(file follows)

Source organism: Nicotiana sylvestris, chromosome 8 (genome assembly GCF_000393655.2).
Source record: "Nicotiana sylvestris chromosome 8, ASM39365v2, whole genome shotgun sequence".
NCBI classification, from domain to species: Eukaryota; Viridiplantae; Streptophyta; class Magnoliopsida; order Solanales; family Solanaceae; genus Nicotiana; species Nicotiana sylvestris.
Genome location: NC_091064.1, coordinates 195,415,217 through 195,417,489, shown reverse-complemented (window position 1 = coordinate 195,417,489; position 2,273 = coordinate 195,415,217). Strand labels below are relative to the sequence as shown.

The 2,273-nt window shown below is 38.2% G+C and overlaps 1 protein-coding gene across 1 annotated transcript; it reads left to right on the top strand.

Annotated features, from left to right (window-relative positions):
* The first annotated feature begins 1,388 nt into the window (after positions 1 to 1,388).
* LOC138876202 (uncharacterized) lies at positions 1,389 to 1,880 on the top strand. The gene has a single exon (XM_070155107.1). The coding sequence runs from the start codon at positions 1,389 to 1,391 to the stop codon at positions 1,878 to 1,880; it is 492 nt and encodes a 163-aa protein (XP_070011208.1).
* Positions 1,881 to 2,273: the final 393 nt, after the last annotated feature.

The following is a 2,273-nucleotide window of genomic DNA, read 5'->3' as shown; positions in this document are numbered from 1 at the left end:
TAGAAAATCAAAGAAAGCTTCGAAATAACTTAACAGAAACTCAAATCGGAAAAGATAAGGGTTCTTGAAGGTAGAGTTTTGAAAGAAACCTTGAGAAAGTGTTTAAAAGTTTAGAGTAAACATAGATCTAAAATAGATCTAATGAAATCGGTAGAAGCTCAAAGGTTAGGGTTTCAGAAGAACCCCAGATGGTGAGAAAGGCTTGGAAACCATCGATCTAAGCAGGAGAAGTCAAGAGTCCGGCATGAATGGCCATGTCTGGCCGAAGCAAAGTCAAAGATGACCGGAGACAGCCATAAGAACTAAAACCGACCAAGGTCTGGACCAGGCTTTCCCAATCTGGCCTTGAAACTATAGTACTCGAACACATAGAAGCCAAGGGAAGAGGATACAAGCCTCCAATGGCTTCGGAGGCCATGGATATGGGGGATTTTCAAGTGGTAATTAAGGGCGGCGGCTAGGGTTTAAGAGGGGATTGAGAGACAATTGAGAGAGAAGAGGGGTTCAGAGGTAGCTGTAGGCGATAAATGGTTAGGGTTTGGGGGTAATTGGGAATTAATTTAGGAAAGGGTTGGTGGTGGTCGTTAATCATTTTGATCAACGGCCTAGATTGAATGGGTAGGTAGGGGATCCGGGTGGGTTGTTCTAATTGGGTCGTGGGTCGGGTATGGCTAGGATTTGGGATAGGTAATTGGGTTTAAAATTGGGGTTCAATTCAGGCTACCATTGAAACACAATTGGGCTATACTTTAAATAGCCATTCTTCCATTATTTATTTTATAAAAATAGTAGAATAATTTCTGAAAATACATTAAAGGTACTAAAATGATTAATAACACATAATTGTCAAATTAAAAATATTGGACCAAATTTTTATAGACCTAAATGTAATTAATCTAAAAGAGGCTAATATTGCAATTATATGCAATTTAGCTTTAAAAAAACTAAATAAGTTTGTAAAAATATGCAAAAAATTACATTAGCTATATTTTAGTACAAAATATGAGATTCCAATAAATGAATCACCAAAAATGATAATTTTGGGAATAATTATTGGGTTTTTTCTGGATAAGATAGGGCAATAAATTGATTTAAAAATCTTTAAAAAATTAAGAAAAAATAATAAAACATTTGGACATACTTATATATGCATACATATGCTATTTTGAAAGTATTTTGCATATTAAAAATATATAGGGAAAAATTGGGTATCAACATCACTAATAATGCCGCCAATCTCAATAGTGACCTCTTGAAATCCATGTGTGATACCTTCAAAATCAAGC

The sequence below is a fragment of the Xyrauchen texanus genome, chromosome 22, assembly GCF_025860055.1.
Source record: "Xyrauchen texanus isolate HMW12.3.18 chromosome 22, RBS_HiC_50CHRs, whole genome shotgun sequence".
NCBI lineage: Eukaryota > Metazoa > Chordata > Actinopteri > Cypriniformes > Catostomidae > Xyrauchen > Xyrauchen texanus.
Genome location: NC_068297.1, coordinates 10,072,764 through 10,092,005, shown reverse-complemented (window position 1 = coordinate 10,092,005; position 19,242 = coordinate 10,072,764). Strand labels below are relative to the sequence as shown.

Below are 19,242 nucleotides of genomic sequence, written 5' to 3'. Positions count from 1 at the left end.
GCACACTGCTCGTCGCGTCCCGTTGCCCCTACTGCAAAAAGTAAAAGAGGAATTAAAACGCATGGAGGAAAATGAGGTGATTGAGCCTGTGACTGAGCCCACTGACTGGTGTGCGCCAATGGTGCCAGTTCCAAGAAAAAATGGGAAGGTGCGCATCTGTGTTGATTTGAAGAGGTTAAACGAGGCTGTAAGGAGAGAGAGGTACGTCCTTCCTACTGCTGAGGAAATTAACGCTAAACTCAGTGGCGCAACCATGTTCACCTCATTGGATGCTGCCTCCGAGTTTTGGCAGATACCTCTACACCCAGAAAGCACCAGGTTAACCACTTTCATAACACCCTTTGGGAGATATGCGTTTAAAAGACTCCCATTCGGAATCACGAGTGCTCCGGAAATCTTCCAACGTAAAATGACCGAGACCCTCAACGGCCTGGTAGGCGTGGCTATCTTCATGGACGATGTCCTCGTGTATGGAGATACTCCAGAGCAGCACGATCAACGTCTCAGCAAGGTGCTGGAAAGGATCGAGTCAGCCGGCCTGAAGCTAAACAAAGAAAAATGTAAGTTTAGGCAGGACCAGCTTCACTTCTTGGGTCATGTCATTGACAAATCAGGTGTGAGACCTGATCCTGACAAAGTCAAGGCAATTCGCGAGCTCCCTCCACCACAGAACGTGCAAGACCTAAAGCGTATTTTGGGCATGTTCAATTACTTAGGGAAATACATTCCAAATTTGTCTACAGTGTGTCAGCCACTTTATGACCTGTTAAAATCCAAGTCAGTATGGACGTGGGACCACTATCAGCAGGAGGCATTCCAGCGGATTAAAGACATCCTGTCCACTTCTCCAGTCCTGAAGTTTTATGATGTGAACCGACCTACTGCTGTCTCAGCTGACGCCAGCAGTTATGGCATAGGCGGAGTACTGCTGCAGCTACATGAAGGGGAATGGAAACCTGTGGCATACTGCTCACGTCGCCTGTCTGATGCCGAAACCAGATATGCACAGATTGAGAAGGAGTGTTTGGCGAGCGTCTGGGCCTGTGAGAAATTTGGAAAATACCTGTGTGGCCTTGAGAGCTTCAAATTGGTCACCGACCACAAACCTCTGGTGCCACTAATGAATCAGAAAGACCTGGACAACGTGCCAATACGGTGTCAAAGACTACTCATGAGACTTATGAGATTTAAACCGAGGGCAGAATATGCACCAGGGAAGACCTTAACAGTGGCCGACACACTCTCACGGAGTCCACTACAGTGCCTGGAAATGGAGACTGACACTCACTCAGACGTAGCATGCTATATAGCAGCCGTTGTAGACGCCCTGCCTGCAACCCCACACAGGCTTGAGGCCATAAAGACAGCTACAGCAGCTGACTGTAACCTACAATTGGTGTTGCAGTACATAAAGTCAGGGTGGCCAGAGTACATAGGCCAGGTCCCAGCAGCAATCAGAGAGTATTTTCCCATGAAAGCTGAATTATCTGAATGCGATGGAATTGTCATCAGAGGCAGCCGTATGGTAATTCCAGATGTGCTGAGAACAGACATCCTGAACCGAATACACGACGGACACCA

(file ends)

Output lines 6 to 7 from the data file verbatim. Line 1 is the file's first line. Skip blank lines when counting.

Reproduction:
Annotated features, from left to right (window-relative positions):
* The first annotated feature begins 1,388 nt into the window (after positions 1 to 1,388).